The EFF Students Command (EFFSC) have called NSFAS Administrator, Randall Carolissen, a "spineless charlatan" in their response to the financial aid scheme's move to pull the funding from 5000 students and that he "continues to be a thorn in the lives of poor students".
They have said that NSFAS shows a "failing leadership that continues to terrorize the black and marginalized" and that NSFAS pulling funding from students is brutal and insensitive and should be rejected. They fear that the possibility of this leading to the financial exclusion of thousands of students could be very high now.
The student leadership is not happy with this decision and has said that they are left with great dissatisfaction as they watch "a wanting NSFAS gloat about leaving 5000 families without assistance and funding under the guise of dismissing the missing middle". Many, in reacting to this action by NSFAS, has said it's a further attack on the missing middle which consists of students who are "too rich" to qualify for funding but can't actually afford to pay their fees.
NSFAS has reportedly not consulted with students, union and student leaderships like EFFSC before making this decision and as a result, EFFSC says NSFAS is showing themselves to be a "collapsing funding scheme and ANC money laundering project" and that this position identifies itself outside of the realities of South Africans that aren't able to pay for University and College.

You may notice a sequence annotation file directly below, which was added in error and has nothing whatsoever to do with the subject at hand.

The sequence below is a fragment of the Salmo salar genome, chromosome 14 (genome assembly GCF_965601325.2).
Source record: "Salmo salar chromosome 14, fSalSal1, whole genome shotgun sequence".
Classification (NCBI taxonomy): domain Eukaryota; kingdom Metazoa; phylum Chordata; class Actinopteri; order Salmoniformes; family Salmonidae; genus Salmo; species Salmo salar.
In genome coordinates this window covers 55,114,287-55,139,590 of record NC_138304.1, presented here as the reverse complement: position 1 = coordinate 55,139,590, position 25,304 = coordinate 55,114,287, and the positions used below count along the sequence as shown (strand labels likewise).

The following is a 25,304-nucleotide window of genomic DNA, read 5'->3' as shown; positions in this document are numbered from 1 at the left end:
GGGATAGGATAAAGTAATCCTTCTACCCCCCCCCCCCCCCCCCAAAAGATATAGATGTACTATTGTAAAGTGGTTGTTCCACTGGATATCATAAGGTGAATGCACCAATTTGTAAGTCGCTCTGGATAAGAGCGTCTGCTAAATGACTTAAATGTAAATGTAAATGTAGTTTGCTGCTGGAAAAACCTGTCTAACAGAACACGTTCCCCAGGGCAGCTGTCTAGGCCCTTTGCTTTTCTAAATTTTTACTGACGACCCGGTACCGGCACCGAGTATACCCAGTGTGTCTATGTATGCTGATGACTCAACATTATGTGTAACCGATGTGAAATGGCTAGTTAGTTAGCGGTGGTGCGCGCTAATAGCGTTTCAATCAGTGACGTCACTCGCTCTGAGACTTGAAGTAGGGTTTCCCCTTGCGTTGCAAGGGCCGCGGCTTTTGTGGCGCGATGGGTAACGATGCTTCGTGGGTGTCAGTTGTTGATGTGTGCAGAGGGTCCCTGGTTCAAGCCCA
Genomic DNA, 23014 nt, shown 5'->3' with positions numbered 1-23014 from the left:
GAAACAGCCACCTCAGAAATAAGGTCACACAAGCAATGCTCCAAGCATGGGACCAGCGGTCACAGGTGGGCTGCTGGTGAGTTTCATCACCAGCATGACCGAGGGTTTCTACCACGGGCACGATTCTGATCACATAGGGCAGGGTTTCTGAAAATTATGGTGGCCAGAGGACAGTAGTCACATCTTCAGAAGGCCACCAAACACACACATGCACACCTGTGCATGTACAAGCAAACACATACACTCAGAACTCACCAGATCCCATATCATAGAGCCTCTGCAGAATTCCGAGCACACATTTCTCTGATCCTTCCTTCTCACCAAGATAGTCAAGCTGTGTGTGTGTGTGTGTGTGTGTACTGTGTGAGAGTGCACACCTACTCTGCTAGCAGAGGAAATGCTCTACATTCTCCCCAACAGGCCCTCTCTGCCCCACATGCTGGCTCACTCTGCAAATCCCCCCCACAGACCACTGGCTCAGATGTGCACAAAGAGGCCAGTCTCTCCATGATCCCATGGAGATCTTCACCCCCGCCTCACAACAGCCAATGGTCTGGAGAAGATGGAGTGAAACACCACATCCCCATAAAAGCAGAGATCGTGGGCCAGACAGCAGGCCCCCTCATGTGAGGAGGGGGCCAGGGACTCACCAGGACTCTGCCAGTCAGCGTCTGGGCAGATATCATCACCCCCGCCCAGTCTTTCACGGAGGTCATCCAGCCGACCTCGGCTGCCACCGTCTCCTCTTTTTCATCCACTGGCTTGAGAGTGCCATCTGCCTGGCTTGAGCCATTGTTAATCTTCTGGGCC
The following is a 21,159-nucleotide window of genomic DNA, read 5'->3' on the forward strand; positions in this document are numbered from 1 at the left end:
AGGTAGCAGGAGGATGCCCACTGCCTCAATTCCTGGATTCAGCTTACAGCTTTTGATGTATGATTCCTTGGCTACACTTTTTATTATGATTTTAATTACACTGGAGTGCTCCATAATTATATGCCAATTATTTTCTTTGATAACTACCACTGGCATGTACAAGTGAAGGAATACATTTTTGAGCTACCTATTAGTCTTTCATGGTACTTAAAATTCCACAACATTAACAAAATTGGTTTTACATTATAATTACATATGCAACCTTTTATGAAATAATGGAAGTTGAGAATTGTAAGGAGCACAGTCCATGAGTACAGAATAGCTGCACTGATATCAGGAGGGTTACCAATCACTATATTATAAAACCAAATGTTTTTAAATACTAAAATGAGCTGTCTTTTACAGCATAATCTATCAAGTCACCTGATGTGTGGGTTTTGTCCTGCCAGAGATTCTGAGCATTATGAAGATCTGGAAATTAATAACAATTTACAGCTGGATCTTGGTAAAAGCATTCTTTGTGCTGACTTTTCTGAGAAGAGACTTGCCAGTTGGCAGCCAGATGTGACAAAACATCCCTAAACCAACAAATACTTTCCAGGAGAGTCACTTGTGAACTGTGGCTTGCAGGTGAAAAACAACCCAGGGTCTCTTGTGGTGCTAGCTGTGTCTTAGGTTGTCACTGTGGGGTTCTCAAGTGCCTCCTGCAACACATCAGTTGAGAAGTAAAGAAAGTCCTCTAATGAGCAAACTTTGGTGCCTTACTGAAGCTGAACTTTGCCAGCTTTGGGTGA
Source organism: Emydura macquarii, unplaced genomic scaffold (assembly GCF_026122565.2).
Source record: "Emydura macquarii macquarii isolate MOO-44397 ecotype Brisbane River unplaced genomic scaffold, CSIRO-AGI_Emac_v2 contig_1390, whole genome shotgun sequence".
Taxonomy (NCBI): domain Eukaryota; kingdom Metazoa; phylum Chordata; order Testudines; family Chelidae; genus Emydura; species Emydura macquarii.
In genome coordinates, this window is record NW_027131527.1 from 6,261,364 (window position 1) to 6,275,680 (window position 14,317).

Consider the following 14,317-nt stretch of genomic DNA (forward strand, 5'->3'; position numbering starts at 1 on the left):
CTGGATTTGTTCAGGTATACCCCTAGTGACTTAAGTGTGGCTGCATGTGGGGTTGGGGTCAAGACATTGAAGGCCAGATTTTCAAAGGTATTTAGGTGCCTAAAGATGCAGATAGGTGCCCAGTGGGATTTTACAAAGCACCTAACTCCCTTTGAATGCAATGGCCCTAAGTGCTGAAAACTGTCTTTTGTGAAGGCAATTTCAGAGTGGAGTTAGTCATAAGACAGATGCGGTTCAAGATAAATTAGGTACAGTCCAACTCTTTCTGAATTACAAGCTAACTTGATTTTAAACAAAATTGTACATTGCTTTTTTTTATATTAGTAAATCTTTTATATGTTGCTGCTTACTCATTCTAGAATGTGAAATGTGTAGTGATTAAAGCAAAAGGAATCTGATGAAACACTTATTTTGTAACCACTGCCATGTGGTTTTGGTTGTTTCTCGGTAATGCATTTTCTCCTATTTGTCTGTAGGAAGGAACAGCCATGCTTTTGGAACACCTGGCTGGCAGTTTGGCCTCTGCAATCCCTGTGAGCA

"We do understand that since we checked the SARS data, it is at most a year old, that things could have changed in the household, people lose their jobs, people get divorced. Therefore, we leave this avenue open. It's not just a blunt instrument we are using here", said Carolissen on the opportunity for those unfunded to tell NSFAS their reasons to remain funded.
NSFAS pulled the funding with immediate effect from these students. On this, EFFSC responded, "It would've been more reasonable to call for students to prove their inability to fund their studies and upon failure to respond, to initiate action" but instead, students have had their funding pulled and have to "prove their poverty repeatedly in order to access education", which is a view the South African Union of Students shares as well.
Dr Carolissen said in an interview, "Students report other students who live luxurious lives but apply to NSFAS. Not saying all cases are true but where we find, we will act on those people and want to recover the state's money from them".
"At a time where we are calling for the inclusion of the missing middle and free education the actions of NSFAS are an uncalculated spit in the face of the student movement," said the students.
They concluded their response to NSFAS with stating, "The 76 people’s movement has proven time and again that free education for all is the most viable solution to avoid perpetuation of backward classist and marginalization of the materially needy within higher education. The time is now to challenge the continuation of problematic, disgraceful and inhumane requirements for proof of poverty as a requirement for funding."